While technology matures with each passing day, the most ominous cyber threats for most individuals and businesses are also the most common.
“The majority of cybercrimes are far less complex than you may think,” said Adam Tyra, At-Bay’s general manager of security services.
“There are surely advanced threat actors who are devising new forms of malware, but they are generally not causing a lot of cyber breaches that are plaguing businesses across the board.”
During an interview with Insurance Business at RIMS Atlanta in May, Tyra spoke about why cyber attackers are still clinging to tried and true vulnerabilities, how generative AI can be of use to the industry and the way insurance companies can help technology producers to build safer products.
As a security professional, Tyra has heard many conversations about the rate of technological development in relation to the growing concern of cyber attacks.
“During these talks, there is a need to continuously push the conversation forward in order to get ahead of threat actors,” he said.
However, when working on the ground, these insider talking points remain relatively moot.
Instead, the bulk of actual incidents of cyber-attacks are relatively modest.
“These pervasive threats are more casual,” Tyra said. “Sophisticated hackers definitely exist, but they are targeting much larger and more resourceful corporations with robust securities teams.”
Attackers are much more successful at carrying out phishing campaigns, botnets and mundane tactics that are still successful at preying on vulnerabilities related basic cyber hygiene failure.
“A list compiled by the US government of the top 10 vulnerabilities to be aware of included something that was discovered in 2017,” Tyra said.
“Six years later, outdated and simplistic cyber-attacks are still relevant.”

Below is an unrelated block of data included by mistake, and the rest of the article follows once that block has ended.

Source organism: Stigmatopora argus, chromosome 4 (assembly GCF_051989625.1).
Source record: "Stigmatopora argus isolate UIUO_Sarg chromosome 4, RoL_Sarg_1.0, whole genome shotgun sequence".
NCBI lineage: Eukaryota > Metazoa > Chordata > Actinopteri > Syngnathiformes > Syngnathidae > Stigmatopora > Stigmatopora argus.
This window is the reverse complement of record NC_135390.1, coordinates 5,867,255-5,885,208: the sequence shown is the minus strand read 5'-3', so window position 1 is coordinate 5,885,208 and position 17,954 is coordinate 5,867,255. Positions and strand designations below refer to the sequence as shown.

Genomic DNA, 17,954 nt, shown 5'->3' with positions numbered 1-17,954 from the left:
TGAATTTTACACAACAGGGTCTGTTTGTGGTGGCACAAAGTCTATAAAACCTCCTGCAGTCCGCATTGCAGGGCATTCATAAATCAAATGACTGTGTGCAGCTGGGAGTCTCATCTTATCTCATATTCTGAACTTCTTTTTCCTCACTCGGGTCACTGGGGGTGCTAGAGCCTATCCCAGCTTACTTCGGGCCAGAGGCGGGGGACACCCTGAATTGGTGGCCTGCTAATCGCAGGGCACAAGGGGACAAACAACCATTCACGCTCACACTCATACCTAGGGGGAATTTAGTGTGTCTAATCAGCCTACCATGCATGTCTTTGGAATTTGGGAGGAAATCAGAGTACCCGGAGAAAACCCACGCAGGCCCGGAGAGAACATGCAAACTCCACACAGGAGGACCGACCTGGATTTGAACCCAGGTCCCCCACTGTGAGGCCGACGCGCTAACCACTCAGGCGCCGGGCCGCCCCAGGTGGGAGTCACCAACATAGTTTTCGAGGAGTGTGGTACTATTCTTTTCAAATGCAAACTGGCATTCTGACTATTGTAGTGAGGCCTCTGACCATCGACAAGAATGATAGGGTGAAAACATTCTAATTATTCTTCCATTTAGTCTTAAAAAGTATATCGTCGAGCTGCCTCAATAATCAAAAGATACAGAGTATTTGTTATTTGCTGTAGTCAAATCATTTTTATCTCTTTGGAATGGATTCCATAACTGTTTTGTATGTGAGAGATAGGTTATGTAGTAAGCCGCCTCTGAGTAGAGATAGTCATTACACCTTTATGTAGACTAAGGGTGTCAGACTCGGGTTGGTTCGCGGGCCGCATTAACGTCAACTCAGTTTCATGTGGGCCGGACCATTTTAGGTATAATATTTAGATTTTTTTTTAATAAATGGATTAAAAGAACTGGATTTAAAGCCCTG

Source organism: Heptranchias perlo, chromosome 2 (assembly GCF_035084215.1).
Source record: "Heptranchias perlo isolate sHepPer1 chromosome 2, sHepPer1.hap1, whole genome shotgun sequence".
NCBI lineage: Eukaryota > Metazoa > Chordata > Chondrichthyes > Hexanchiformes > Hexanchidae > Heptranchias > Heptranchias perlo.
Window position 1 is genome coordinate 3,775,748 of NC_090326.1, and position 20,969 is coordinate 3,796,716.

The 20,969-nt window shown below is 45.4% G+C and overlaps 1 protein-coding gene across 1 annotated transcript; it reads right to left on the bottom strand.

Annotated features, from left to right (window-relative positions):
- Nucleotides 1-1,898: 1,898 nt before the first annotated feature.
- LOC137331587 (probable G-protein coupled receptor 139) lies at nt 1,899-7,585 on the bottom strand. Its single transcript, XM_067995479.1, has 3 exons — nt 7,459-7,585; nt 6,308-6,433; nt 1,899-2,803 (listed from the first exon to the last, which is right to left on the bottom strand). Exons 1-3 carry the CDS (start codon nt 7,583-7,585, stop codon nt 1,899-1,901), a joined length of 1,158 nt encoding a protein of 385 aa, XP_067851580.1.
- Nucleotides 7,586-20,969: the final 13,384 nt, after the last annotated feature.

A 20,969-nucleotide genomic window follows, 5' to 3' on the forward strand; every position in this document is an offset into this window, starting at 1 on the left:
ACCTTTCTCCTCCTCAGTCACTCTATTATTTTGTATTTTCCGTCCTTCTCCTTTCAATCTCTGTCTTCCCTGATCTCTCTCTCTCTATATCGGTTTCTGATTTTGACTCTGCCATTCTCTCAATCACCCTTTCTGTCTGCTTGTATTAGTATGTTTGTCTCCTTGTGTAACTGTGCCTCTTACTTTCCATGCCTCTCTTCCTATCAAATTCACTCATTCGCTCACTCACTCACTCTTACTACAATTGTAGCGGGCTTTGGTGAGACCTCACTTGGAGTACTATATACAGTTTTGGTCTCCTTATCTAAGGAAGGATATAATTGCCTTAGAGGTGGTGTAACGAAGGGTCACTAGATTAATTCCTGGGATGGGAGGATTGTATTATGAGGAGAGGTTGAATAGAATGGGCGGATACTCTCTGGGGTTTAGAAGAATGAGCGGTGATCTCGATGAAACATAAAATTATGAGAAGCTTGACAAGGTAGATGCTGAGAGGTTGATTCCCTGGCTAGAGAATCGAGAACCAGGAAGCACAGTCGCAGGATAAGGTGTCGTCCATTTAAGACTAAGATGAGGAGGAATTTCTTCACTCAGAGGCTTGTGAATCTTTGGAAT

This is proving to be quite lucrative for hackers, since technical sophistication is not needed to carry out ransomware, phishing or other malicious attacks.
“Until individuals and businesses, especially at the small to mid-range, adopt more vigilant behaviour, these casual threats will be profitable and pervasive,” Tyra said.
Similar to the insurance industry, the security profession is also experiencing a crippling talent shortage.
“Colleges aren't putting out more people for doing security. The military's not putting out more people,” Tyra said.
This creates an issue for companies, especially insurers, who are looking to incorporate more security professionals to help buttress their operations and provide necessary insight to prevent hacking.
When the topic of ChatGPT and other generative AI was brought up, especially on how the insurance industry might react to this hot topic technology, Tyra was relatively optimistic.
“Generative AI can be very useful for insurers,” he said.
Most of the conversations Tyra is having with companies providing cyber coverage are uncomplicated.
“We get a lot of people asking what multi-factor authentication (MFA) is and how to deploy it, which is a relatively straightforward question to answer,” Tyra said.
Using ChatGPT or other generative AI can provide good insight into the benefits of MFA and nudge businesses in the right direction of acquiring it.
“One of the top reasons losses occurs is not having adequate access controls, which includes multi-factor authentication,” Tyra said.
While this may seem common sense to his peers, Tyra noted how the benefits of this essential security measure is not as widespread. As a result, generative AI can help impart some necessary education on the subject.
When looking at the current state of technology production and deployment, one thing Tyra has witnessed is that fear is not working as a control mechanism for more secure products.
“People are scared of cyber losses, but that is not effective at getting these companies to make technology with a risk prevention mindset in place,” he said.
Additionally, governmental intervention has not successful in creating legislation to help standardize technological output.
However, when analyzing the insurance industry, Tyra noted how it has historically had a role in regulating other types of risk.
“Insurers were able to make using a seatbelt standard practice, both socially and legislatively,” he said.
“This is largely due to pressure from the insurance industry, who had to pick up the pieces in the wake of accidents and other auto-related incidents.”
Thus, Tyra does not find it far fetched that with the persuasive regulatory rhetoric of the industry, that insurers would have influence over technological producers to make more secure products and services.
“I’ve worked as a security professional for quite some time,” Tyra said.
“And I rallying together like this and using our resources to help enact greater change has the potential to help in the long term.”